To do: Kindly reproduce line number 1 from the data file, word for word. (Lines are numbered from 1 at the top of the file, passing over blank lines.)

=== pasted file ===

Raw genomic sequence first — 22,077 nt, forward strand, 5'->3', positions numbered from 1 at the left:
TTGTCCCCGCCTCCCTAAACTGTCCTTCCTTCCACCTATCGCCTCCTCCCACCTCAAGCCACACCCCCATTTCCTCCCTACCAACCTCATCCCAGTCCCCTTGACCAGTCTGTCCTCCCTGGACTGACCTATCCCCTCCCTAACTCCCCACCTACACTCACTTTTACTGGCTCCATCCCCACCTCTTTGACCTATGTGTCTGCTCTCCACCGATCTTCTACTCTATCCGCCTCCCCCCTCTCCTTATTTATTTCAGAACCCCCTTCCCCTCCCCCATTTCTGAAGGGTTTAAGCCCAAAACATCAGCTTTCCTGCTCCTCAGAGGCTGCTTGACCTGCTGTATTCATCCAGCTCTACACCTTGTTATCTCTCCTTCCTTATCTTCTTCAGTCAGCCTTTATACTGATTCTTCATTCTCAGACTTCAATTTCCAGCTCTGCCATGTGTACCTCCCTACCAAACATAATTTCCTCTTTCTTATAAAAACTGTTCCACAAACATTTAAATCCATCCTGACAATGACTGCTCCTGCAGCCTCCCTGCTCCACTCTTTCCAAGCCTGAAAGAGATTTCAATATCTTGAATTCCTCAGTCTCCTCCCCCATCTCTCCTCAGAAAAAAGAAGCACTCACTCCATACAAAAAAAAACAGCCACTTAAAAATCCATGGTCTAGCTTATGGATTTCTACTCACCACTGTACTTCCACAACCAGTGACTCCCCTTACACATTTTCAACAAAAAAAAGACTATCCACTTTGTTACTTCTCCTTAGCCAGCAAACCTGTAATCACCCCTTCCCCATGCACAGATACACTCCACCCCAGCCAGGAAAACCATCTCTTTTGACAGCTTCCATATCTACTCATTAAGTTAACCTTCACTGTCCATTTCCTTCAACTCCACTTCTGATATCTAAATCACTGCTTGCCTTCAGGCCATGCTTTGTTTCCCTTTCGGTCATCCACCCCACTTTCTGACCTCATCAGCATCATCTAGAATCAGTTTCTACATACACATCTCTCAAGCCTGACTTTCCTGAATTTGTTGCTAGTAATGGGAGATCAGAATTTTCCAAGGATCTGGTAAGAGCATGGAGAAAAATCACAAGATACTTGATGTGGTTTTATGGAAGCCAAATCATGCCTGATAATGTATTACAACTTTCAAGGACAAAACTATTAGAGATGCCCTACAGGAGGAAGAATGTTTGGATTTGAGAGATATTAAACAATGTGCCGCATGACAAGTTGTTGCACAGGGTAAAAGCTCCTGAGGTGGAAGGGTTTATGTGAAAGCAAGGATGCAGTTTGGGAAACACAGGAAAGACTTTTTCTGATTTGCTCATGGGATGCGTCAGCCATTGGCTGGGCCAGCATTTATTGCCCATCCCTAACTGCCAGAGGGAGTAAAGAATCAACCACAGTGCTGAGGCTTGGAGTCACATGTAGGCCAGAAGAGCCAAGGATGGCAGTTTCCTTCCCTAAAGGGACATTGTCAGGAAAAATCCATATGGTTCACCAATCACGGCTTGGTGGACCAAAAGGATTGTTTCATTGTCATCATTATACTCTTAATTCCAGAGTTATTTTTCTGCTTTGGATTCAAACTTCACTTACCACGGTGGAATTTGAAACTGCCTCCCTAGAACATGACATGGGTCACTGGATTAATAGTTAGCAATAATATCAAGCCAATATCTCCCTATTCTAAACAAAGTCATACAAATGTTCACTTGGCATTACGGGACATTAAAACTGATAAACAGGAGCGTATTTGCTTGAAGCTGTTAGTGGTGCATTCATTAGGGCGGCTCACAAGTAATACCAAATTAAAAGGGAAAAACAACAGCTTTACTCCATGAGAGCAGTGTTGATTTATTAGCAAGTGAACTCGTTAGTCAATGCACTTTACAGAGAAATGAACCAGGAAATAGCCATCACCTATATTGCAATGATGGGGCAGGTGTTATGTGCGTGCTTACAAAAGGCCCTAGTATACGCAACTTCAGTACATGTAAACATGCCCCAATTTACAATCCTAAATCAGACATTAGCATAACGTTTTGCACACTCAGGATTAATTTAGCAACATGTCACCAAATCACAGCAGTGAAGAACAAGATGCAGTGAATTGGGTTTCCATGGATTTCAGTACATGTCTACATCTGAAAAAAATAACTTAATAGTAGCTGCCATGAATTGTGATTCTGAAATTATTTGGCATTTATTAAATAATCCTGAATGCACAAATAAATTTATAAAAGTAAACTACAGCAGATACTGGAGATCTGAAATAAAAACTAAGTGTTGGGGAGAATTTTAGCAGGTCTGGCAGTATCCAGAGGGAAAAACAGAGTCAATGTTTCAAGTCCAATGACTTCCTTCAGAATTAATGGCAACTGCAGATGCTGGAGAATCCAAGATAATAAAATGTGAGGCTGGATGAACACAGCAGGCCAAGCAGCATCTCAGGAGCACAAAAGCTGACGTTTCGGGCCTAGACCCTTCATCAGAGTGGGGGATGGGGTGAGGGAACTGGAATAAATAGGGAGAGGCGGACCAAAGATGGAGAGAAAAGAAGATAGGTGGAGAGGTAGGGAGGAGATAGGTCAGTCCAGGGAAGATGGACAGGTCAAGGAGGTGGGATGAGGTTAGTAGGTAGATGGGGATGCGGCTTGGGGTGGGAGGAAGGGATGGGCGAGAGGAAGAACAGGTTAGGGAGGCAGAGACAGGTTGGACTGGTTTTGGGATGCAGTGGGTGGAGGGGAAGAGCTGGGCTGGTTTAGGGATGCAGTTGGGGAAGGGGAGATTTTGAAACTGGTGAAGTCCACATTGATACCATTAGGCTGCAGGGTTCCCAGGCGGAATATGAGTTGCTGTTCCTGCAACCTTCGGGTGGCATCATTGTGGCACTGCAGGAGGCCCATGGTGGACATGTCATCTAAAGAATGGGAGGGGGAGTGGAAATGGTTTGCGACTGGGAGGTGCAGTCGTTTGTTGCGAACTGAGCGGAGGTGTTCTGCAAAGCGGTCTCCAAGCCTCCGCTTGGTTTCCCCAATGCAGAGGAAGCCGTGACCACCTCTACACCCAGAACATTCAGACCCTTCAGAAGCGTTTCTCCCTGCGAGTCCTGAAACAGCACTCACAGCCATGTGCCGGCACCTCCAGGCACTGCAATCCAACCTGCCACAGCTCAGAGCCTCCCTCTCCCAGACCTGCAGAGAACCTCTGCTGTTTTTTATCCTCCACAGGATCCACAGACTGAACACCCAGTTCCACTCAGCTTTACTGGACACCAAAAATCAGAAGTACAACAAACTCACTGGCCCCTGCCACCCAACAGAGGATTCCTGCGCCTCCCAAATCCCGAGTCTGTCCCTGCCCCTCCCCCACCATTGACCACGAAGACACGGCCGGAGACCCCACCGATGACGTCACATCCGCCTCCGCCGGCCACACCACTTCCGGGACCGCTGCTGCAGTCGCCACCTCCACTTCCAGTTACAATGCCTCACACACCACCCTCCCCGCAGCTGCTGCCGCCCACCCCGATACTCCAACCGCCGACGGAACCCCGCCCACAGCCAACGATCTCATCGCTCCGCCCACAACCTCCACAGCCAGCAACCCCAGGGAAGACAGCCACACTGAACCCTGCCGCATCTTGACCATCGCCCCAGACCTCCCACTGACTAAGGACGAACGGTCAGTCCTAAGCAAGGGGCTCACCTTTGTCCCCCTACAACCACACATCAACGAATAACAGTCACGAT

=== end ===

Raw genomic sequence first — 22,077 nt, forward strand, 5'->3', positions numbered from 1 at the left: